What is the most common audition room mistake you see?
Not being prepared. Actors need to come in prepared. For anything.

What do you want every actor walking into your room to know?
That I am in their corner and I hope they get the role!

What makes for a successful audition tape? 
Quality sound and quality lighting.

In addition to open calls, where do you find new talent?
Everywhere! I think casting directors have a hard time turning off their “radar” and their natural instinct to always be on the lookout for new talent, be it at a show, in a class, or on the subway! Personally, I do a lot of work with different college BFA programs, so often I see actors as they are training and attend as many showcases as my schedule allows. And I attend as much theater as I can. 

What is the best way for actors to build a strong relationship with you?
Give a great audition. Come in prepared and make choices and do good work. Even if you don’t get the role, I’ll remember you. If you’re great in the audition room, I’ll want to have you in the room again.

How important is training versus experience to you?
In my opinion, both training and experience are incredibly important. Every actor’s journey is going to be different. I believe training is essential. People who are the best at anything they do never stop training. Athletes, doctors, teachers—they all have to continue training to be at the top of their game. And I think the same is certainly true for actors, singers, dancers, and anyone pursuing a career as an actor. But growth also comes with experience and what you learn going through a process in a rehearsal room or on a set. It’s all valuable. Get as much as you can of both.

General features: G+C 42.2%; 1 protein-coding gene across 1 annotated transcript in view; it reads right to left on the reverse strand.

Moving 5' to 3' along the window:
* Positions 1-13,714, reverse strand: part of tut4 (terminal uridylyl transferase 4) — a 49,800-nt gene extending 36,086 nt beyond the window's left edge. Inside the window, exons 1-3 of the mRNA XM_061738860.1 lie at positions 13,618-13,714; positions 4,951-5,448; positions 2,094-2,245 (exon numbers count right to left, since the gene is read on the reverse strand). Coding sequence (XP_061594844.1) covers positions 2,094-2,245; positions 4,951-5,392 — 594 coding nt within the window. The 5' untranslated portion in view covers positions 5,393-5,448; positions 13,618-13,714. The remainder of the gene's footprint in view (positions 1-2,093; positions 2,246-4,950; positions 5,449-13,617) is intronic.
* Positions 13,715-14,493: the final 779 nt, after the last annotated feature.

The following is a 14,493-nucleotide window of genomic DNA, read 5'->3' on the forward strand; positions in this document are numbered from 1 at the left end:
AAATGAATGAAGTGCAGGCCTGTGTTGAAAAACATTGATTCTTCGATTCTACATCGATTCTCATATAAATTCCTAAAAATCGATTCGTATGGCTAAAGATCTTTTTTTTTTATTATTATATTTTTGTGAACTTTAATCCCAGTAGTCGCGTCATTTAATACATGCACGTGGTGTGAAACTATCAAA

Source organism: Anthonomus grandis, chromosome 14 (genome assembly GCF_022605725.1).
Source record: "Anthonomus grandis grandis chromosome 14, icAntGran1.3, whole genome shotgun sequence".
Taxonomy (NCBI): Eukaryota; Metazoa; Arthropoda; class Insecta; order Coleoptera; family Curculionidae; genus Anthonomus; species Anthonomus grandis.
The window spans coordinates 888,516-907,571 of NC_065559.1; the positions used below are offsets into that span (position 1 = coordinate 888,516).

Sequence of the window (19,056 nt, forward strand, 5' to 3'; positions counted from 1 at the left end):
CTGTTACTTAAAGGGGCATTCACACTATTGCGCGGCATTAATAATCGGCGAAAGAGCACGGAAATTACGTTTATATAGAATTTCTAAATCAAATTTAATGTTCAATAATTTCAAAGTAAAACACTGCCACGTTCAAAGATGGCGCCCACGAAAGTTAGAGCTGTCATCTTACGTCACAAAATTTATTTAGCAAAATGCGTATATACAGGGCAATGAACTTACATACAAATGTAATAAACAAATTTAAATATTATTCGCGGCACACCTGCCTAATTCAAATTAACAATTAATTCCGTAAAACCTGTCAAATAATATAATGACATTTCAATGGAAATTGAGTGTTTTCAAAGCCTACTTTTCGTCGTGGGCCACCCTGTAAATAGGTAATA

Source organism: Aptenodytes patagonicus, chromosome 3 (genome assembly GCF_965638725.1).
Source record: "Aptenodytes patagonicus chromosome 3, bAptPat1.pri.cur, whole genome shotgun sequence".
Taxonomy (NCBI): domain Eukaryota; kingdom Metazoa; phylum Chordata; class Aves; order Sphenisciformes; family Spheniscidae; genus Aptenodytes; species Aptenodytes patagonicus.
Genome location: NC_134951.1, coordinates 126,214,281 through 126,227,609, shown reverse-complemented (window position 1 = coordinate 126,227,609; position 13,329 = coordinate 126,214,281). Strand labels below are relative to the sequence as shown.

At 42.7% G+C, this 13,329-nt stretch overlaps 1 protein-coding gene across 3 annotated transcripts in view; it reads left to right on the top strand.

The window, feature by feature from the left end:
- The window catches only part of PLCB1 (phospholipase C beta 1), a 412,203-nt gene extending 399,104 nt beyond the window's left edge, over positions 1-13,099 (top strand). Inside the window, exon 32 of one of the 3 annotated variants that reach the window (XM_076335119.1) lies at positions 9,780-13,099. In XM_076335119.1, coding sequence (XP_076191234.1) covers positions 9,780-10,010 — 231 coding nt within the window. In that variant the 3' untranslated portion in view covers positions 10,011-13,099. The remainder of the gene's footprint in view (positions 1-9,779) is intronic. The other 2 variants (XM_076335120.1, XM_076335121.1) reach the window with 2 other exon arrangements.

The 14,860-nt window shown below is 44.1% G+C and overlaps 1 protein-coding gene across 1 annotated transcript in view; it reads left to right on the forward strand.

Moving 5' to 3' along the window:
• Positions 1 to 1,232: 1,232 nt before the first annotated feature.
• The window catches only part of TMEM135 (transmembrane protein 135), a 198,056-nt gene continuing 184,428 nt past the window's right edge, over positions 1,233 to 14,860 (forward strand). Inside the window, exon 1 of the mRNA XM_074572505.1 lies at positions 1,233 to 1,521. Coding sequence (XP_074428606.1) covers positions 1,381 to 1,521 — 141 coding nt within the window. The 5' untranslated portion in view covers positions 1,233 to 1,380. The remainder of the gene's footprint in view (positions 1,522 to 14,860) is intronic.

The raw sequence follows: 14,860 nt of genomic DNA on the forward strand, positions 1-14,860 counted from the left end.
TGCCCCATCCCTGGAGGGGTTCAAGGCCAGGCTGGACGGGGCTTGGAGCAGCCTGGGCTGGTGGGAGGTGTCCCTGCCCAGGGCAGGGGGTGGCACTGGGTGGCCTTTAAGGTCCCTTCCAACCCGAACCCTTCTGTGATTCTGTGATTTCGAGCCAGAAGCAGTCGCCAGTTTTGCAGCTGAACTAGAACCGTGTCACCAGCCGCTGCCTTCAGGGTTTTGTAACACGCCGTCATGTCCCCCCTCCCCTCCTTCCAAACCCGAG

What makes a successful casting session?
Seeing actors you believe could play the roles you are responsible for casting. 

What advice would you give to someone who is looking to go into casting as a career?
See as much theater and watch as much film and television as possible. Have an opinion on the actors you see. Take notes about which actors you respond to and why. Read reviews. Stay up to date on current events. If you are a college student, do a casting internship. The best way to learn about casting is to be in a casting office and observe the process. And watch Tom Donahue’s documentary “Casting By” and take note of how important Marion Dougherty was (and is) to the field. I wouldn’t be here, doing what I love, if it weren’t for Marion and the other pioneers who paved the way.